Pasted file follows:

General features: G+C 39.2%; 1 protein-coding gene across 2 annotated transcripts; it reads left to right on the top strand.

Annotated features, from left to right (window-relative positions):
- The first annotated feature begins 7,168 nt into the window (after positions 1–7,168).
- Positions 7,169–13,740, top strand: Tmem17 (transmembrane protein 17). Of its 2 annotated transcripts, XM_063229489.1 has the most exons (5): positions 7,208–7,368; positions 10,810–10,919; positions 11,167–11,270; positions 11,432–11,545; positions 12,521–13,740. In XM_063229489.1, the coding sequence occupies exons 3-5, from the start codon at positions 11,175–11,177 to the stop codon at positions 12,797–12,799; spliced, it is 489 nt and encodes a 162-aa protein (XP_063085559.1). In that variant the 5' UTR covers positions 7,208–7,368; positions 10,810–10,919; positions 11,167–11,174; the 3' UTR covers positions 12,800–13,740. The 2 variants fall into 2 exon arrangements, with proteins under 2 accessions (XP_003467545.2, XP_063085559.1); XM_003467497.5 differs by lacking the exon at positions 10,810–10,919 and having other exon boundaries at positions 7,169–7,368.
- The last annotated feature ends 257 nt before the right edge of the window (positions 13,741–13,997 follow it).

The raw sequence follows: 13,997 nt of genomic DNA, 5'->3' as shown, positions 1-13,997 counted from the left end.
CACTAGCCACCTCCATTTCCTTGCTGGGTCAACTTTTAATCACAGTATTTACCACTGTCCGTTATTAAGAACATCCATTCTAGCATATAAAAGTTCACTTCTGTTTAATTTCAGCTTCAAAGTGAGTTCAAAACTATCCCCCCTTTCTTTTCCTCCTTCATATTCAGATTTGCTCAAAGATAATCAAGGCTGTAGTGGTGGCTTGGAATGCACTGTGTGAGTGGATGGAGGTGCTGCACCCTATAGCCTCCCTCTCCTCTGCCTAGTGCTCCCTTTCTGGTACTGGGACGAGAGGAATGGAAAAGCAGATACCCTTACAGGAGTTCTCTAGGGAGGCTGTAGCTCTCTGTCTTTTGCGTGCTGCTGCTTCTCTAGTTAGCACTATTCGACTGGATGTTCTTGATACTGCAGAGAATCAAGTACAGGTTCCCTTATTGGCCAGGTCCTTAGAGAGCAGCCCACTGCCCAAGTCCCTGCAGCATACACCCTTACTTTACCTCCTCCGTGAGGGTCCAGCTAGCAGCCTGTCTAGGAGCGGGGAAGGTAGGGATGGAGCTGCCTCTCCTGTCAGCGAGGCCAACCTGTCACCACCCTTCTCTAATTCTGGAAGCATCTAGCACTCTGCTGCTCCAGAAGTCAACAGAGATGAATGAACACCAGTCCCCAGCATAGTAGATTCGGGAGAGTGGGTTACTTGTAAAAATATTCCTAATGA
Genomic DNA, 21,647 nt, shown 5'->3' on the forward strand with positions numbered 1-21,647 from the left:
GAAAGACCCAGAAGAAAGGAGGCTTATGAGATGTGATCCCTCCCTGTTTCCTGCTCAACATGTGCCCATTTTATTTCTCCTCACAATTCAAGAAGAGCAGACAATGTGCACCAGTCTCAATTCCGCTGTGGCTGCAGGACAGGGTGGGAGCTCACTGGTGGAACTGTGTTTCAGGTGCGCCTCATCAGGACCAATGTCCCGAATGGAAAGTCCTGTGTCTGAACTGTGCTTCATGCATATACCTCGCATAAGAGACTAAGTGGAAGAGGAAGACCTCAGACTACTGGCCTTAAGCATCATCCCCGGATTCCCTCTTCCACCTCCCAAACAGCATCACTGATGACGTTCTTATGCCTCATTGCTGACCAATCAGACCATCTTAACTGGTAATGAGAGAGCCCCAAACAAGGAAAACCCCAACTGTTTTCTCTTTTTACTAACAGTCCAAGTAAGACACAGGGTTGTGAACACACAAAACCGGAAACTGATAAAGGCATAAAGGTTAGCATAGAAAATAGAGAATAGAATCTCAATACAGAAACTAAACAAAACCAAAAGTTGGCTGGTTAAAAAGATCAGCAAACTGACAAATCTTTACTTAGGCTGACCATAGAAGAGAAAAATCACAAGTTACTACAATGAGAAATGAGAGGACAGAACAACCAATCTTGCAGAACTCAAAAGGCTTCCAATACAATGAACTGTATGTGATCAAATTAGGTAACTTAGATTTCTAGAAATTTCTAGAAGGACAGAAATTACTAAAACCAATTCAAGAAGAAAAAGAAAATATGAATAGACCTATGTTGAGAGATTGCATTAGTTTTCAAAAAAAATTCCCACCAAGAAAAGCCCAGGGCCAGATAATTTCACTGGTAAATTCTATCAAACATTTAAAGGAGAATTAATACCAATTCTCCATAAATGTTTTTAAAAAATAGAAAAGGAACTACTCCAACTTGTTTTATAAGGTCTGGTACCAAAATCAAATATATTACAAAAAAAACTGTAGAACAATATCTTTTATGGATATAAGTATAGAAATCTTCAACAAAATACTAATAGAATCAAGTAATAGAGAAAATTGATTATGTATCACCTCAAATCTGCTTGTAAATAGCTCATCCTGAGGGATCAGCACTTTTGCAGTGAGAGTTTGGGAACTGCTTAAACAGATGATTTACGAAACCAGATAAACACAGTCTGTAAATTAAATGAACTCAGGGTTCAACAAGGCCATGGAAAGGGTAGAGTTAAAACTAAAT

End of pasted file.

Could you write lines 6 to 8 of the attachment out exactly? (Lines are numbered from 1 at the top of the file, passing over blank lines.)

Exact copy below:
The raw sequence follows: 13,997 nt of genomic DNA, 5'->3' as shown, positions 1-13,997 counted from the left end.
CACTAGCCACCTCCATTTCCTTGCTGGGTCAACTTTTAATCACAGTATTTACCACTGTCCGTTATTAAGAACATCCATTCTAGCATATAAAAGTTCACTTCTGTTTAATTTCAGCTTCAAAGTGAGTTCAAAACTATCCCCCCTTTCTTTTCCTCCTTCATATTCAGATTTGCTCAAAGATAATCAAGGCTGTAGTGGTGGCTTGGAATGCACTGTGTGAGTGGATGGAGGTGCTGCACCCTATAGCCTCCCTCTCCTCTGCCTAGTGCTCCCTTTCTGGTACTGGGACGAGAGGAATGGAAAAGCAGATACCCTTACAGGAGTTCTCTAGGGAGGCTGTAGCTCTCTGTCTTTTGCGTGCTGCTGCTTCTCTAGTTAGCACTATTCGACTGGATGTTCTTGATACTGCAGAGAATCAAGTACAGGTTCCCTTATTGGCCAGGTCCTTAGAGAGCAGCCCACTGCCCAAGTCCCTGCAGCATACACCCTTACTTTACCTCCTCCGTGAGGGTCCAGCTAGCAGCCTGTCTAGGAGCGGGGAAGGTAGGGATGGAGCTGCCTCTCCTGTCAGCGAGGCCAACCTGTCACCACCCTTCTCTAATTCTGGAAGCATCTAGCACTCTGCTGCTCCAGAAGTCAACAGAGATGAATGAACACCAGTCCCCAGCATAGTAGATTCGGGAGAGTGGGTTACTTGTAAAAATATTCCTAATGA
Genomic DNA, 21,647 nt, shown 5'->3' on the forward strand with positions numbered 1-21,647 from the left: